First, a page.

Your tires are one of the most important components affecting how your 4×4 performs off-road and in rough terrain.
Different types of tires can affect handling, speed, and performance in a variety of different scenarios.
Making sure your ATV tires are in good condition and properly mounted are key to getting the most out of your quad.
Use this page to learn how to read and measure ATV tire sizes for when you need to replace your old ones, and find some tips on removing and installing tires on your ATV’s wheels.
How to Read ATV Tire Size
Before you replace your old ATV tires, you’re going to need to know what sizes to get.
Reading ATV tire sizes is pretty straightforward, and there are 3 measurements that you’ll need to know:
- The height of the tire.
- The width of the tire.
- The diameter of the rim.
All of these measurements can be found stamped onto the sidewall of your tire or in your ATV owner’s manual.
The size of your ATV tire will often depend on its application. For example:
- Sport ATVs often feature tires that are 20 to 25” wide.
- Utility ATVs often feature tires ranging from 24 to 28.”
- Quads designed for mudding or rock climbing often have wider tires ranging from 27 to 30.”
Additionally, most 4x4s will feature a wider tire in the rear than the front.
How the tire sizes are written depend on whether the tires are standard or metric. See below for details.
Standard ATV Tire Measurements
Standard ATV tires are measured in inches.
On a standard tire, you’ll see 3 numbers written like this: 26×8-12
ATV tires are always written in height, width, rim size, but the numbers may be separated by dashes (“-”), an “x”, or slashes (“/”).
This tire size translates to:
- Tire height: 26”
- Tire width: 8”
- Rim size: 12”
Depending on the design of your ATV, you may be able to swap out larger or smaller size tires as long as they are still designed to fit your rim size. Different size tires can have performance and handling effects.
Metric ATV Tire Measurements
Metric tire sizes use millimeters for the tire height and an aspect ratio of the height for the width.
So, a metric tire may read: 205/80 – 12 or 205/80 R12.
This translates to:
- Tire height: 205 millimeters.
- Tire width: 80% of the tire height, or 164 mm.
- Tire construction: R stands for radial construction.
- Rim diameter: 12”
How to Change ATV Tires
Being able to change your ATV tires yourself comes down to having the right tools.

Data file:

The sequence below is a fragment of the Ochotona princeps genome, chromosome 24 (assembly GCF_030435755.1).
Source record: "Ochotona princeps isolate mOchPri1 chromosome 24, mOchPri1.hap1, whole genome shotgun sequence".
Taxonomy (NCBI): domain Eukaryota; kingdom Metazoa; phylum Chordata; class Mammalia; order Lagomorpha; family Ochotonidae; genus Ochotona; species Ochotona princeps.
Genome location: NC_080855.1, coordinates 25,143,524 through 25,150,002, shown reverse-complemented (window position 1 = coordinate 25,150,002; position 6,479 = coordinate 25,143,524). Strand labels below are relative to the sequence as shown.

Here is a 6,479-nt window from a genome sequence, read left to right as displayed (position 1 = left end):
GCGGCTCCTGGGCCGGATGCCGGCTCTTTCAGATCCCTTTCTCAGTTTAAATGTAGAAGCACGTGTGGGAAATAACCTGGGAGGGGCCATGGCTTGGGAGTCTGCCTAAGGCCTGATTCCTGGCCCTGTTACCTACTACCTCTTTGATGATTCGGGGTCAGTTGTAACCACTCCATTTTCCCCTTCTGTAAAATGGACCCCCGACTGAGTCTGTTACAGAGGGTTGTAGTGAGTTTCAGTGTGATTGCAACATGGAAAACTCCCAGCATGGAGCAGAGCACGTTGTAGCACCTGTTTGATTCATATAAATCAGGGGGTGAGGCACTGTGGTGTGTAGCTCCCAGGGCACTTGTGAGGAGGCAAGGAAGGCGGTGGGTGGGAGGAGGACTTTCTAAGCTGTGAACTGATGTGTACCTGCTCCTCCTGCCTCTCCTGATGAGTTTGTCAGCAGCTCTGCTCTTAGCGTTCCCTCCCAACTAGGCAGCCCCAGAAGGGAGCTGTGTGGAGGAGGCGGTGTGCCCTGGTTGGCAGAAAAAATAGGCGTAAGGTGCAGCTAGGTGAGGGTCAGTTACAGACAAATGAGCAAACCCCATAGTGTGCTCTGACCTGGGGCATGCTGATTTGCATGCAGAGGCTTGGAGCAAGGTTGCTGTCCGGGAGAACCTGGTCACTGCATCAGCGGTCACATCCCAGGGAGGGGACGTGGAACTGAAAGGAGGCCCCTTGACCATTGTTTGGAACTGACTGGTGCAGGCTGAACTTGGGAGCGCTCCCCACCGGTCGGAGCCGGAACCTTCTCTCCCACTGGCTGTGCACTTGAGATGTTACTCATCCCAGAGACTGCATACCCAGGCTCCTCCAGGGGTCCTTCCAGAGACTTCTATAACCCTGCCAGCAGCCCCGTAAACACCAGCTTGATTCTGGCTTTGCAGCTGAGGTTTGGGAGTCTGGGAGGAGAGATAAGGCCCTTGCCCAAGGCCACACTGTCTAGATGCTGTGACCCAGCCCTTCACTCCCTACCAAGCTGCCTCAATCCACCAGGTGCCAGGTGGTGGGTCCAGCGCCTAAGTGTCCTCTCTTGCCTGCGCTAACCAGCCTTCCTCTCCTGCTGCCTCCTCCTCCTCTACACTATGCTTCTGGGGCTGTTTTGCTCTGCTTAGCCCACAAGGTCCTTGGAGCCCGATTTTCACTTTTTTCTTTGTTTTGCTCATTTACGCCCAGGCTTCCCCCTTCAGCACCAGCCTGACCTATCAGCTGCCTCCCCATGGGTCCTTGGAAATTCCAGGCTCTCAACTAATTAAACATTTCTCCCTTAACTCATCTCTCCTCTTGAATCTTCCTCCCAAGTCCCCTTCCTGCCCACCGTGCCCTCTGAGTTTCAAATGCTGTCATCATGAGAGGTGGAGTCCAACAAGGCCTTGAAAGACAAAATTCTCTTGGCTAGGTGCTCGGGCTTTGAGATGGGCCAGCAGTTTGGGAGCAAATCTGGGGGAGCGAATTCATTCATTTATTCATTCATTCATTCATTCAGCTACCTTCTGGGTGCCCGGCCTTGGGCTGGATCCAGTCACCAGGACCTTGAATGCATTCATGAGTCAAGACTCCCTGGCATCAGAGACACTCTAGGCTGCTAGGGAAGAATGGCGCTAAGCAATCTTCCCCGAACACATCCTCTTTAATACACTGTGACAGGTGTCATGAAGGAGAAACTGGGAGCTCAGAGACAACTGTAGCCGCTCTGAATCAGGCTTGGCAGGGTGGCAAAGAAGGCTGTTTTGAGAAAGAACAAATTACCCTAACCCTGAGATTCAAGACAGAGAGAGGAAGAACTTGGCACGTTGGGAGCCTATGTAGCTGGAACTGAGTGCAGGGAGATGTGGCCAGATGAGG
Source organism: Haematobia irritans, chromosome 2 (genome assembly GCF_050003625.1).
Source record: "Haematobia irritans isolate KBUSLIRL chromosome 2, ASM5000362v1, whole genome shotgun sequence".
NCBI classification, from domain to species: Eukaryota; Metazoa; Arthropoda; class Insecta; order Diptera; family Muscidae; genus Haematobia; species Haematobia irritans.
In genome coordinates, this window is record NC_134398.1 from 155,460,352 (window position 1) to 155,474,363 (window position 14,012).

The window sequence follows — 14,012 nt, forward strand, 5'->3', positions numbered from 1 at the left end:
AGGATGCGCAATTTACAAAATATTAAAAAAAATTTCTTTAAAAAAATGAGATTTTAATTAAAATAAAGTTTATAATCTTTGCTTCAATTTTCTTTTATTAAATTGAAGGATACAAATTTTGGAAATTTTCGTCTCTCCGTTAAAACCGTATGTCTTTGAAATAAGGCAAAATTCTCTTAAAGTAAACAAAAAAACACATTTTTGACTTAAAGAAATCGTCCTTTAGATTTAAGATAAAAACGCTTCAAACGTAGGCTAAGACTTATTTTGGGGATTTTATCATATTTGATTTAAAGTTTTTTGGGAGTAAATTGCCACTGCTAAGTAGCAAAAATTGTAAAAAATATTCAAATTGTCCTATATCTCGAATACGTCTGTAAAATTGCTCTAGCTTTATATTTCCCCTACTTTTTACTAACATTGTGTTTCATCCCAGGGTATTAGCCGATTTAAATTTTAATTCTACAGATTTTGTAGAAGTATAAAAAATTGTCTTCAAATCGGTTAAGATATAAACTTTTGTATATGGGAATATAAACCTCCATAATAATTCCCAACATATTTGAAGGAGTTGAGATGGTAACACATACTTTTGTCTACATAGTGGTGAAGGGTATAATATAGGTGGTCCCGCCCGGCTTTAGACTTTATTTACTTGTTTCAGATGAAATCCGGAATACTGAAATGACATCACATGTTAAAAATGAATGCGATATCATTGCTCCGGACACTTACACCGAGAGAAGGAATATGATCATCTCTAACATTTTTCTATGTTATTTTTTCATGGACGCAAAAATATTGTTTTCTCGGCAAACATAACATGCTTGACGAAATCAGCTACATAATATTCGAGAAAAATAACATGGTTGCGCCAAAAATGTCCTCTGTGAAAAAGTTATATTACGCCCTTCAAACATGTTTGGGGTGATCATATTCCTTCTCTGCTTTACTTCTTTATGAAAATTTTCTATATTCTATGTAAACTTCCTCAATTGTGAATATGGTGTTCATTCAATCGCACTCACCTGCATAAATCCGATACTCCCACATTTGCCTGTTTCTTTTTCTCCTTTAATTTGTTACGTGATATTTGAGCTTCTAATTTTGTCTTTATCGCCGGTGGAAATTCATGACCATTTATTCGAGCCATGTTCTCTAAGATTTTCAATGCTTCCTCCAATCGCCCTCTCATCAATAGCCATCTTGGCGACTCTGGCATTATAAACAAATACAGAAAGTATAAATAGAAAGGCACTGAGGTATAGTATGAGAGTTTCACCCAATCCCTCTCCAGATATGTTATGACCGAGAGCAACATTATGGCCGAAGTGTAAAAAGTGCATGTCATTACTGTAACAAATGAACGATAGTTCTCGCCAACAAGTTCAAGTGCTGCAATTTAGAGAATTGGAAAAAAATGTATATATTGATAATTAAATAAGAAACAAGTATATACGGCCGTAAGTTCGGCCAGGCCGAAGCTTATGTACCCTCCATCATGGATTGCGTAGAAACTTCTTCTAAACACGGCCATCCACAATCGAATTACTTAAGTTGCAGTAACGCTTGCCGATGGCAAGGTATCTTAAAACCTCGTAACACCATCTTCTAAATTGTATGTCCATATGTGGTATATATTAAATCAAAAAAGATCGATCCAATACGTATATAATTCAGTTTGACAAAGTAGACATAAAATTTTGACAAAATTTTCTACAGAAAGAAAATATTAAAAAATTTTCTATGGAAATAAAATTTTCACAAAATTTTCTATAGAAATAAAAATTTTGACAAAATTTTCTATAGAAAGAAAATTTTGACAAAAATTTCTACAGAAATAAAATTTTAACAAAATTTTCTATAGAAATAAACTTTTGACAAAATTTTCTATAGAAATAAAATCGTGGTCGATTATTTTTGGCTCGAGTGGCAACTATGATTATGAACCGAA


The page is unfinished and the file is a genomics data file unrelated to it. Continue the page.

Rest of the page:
Changing ATV tires is a little more difficult than changing motorcycle tires due to their larger size and deeper/stronger beads.
To change your quad’s tires, you’ll need:
- A socket wrench to remove the lug nuts.
- Tire irons.
- A bead breaker.
- Soapy water and/or tire lubricant.
- Air compressor.
Changing an ATV tire without the proper tools can be dangerous and cause damage to your rims.
1. Remove Wheel from the ATV
First, you’ll need to jack up the quad and loosen the lug nuts.
Loosen the lug nuts gradually and consistently in a criss-cross pattern.
Remove the wheel from the axle.
Next, you can remove the valve cap and deflate the tire.
2. Break the Bead & Remove ATV Tire from Rim
The most difficult step in changing ATV tires is breaking the bead and removing the tire from the rim.
The tire’s bead is the inside lip that presses against the raised lip within the rim well. The bead contains a strong steel wire to keep the tire sealed against the rim as you ride.
The easiest way to do it is to use tire lube/soapy water and a proper ATV bead-breaker tool.
The bead breaker works by leveraging against the ground (or something heavy) and shifting the tire bead off its seat.
Once you’ve broken the bead, you can use a few tire irons to lift and remove the tire off the rim.
Position a few tire spoons around the rim and leverage the bead of the ATV tire up and over it.
Use a rim protector if necessary, and work your way around the rim until the tire has been removed.
3. Install New Tires
After the tire has been removed from the rim, take the time to clean up the rim and inspect it for any damage.
Apply some bead sealer and tire lube to the new tire.
On your new tire, check the rotation arrow to make sure you install the tire facing the correct way.
Next, slide the first side of the tire over the rim. Some more soapy water and or tire lube will make this easier.
With one side installed, pressed the other side over the rim. You can use the tire spoons if necessary.
With the new tire mounted on the rim, you’ll now need to re-seat the beads.
You can do this by inflating the tire until the beads “pop” into their seats.
Once the beads are seated, confirm that the tire is inflated to the recommended PSI.
Seating Tubeless ATV Tires
Tubeless tires can be a little tricker to seat back onto the rim.
If you’re having trouble inflating the tire and beading it onto the rim, you can wrap a ratchet strap around the tire and tighten it down.
This can help to create a seal as you inflate the new tire until the beads are seated.
4. Mount Wheel onto ATV
Once the tire has been seated and inflated, you can reinstall the wheel.
Insert the rim onto the axle bolts.
Tighten the lug nuts by hand to get them started.
Next, tighten the lug nuts in an even, criss-cross pattern to the proper torque setting.